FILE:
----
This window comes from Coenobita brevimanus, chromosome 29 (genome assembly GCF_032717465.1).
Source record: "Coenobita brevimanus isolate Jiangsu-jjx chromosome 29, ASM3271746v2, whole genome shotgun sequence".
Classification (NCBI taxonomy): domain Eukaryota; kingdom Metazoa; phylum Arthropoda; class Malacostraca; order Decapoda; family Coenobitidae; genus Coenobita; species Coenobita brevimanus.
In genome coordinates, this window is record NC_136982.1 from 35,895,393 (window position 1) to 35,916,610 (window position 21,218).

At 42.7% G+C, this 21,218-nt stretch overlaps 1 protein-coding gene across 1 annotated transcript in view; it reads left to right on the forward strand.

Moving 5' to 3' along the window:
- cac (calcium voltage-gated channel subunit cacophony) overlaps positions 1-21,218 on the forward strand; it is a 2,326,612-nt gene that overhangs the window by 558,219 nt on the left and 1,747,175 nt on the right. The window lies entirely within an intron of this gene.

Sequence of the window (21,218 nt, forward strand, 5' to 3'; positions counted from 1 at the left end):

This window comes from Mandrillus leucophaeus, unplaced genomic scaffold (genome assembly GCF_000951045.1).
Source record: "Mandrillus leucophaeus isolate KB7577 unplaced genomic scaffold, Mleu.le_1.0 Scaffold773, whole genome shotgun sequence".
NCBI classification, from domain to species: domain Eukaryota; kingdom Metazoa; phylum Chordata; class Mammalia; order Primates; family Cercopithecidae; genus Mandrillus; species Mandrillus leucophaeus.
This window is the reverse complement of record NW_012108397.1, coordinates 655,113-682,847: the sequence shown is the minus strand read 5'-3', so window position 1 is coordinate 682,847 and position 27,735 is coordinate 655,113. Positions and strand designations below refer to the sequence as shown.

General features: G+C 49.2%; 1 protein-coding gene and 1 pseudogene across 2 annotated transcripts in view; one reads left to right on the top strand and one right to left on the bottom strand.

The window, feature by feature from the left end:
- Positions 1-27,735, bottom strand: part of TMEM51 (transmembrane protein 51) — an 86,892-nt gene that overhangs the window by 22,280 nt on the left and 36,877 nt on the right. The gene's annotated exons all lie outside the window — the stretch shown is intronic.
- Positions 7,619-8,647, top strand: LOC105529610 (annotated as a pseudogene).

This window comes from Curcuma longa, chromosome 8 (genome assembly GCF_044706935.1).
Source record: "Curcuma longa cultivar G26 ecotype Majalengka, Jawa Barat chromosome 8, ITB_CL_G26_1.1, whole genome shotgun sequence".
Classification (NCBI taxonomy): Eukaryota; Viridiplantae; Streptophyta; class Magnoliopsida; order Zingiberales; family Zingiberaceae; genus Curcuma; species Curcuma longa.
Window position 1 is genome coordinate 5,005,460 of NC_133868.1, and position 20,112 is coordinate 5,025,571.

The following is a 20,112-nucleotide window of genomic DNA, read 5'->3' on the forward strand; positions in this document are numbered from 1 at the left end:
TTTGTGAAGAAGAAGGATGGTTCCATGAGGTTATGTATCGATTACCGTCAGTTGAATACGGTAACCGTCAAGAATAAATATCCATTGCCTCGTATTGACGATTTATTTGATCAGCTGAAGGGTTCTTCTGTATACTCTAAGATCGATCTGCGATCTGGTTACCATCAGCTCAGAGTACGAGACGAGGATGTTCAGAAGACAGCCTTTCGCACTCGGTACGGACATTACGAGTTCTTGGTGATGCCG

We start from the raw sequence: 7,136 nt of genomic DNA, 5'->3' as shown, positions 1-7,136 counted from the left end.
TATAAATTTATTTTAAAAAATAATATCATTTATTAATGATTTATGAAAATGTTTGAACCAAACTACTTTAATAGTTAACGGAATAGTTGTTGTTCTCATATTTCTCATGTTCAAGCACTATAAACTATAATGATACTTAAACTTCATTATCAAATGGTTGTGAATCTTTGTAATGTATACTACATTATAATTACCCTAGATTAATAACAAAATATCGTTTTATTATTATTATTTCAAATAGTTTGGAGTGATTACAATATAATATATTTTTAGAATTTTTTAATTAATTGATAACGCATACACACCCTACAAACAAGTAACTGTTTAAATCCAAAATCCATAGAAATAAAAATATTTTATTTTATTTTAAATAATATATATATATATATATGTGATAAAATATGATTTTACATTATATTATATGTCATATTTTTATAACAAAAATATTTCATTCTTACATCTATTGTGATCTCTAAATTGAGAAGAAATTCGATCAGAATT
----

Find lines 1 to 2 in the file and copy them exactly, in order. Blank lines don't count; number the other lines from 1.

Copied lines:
This window comes from Coenobita brevimanus, chromosome 29 (genome assembly GCF_032717465.1).
Source record: "Coenobita brevimanus isolate Jiangsu-jjx chromosome 29, ASM3271746v2, whole genome shotgun sequence".